Forsaking the Refuge of Vitebsk

Originally, on July 27, 1812, Napoleon had planned to stay put in Vitebsk wisely accessing that the city was a good fortress in which to delay the overtaking of Moscow until 1813. Despite having the support of his army in this plan, he ignored his common sense and shifted gears. Instead of camping out in Vitebsk, he decided they should move forward. It was a rash decision motivated by his inability to remain inactive. This change in course set the way for death in the dead of winter.

The Unforgiving Winter

Napoleon and what still remained of his dragging and bedraggled army upon entering the nearly deserted Moscow, which was set on fire by its own Russian governor, were forced to retreat just as winter was arriving on Oct 19, 1812. Those with enough strength and resources of food, medicine and proper clothing to endure the frigid temperatures, were able to make it out alive, but most did not. Most starved, froze or were killed by Russian Guerilla attacks as they made the long journey back to France. Their fate was sealed, when Napoleon, in a move that was a betrayal to his men, even further diminishing their chances of survival when he detoured the route back. He took the Smolensk way back to France, “The desolate road, riddled with corpses every fifty paces, afforded no reprieve to the starving soldiers.”

Typhus Fever

The infectious organism that causes Typhus is called Rickettsia prowazekii. At the time of Napoleon’s campaign to seize Russia in 1812, it was not yet discovered that typhus thrives and is transmitted via the feces of lice. A century later in 1916 a Brazilian doctor named Henrique da Rocha Lima, during research on typhus in Germany, discovered that the organism responsible for so many deadly epidemics, resides in the feces of lice.

The French soldiers were put into extremely unsanitary circumstances of filth, sweat and unclean clothes,as they made their way to Russia in 1812. Not only were the French perfect hosts for the organism, but the poor of Russia were living in deplorable conditions. The unfortunate co-mingling of French and Russians, each having to endure unsanitary states beyond their own control, exacerbated the infestation. In fact, some historians believe that typhus killed more soldiers than did the Russian army. Once the lice feces gets onto someone in their hair, skin, clothes, etc., it is only a matter of a simple cut or scratch for the organism to infect its host.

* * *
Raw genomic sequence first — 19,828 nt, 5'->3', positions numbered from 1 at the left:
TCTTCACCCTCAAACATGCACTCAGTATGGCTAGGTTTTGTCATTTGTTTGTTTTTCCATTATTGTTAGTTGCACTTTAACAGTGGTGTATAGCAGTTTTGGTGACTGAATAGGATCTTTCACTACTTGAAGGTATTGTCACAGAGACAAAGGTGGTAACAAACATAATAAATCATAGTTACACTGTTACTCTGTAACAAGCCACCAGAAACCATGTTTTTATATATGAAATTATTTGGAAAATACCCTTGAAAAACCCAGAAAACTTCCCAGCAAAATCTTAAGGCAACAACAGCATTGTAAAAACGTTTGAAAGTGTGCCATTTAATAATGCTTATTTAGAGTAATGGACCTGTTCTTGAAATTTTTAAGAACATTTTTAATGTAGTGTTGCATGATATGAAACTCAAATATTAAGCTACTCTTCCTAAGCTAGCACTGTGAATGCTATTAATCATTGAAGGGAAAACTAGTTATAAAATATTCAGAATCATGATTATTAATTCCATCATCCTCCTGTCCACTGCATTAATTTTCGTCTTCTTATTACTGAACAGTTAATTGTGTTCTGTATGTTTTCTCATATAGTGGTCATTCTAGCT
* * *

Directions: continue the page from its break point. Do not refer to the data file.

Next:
History of the Personal Computer

January 25, 2015 · Posted in Firsts in History · Comments Off on History of the Personal Computer 

Alan Kay considers the LINC (1962) the first Personal Computer.


But most people think of Gates and Jobs when associations are made to the personal computer. This association is well deserved. Gates and Jobs developed major innovations that literally put the PC on the everyday person’s desk and made it mobile from there.

Bill Gates had the goal to put the personal computer into every home. It was at the young age of 13 that Gates began programming in Basic. Fifty Years of BASIC, the Programming Language That Made Computers Personal The computer programming language acronym BASIC stands for “Beginner’s All-Purpose Symbolic Instruction Code” The combination of Gates and BASIC started a technological revolution that is still playing out decades later.

Running parallel to Gates on the personal computer timeline and having at least an equal role in the PC revolution was Steve Jobs. Jobs and Wozniak introduced the Apple I board at the Homebrew Computer Club in March of 1976 and the rest as they say is History.

The Gulag Archipelago, 1918-1956

December 28, 2014 · Posted in Famous Writers, Historic Crimes, Russian History, This Day in History · Comments Off on The Gulag Archipelago, 1918-1956 

The first volume of The Gulag Archipelago, 1918-1956, a history and memoir of life in a Soviet Union prison camp, written by Aleksandr Solzhenitsyn, was first published in Paris in the original Russian on Dec 28, 1973.

“… authorized for Western publication only after the Soviet secret police seized a copy of the manuscript last August, …”

The Soviets arrested Solzhenitsyn on February 12, 1974 taking away his citizenship and deporting him.

Solzhenitsyn warned the Russian people, citizens of a severely, censorial, 1973 Russia, in the preface of his book The Gulag Archipelago (a three-volume work), that they must consider the reading of his writings as a “very dangerous” act.

Learn more about life in Stalin’s Gulag.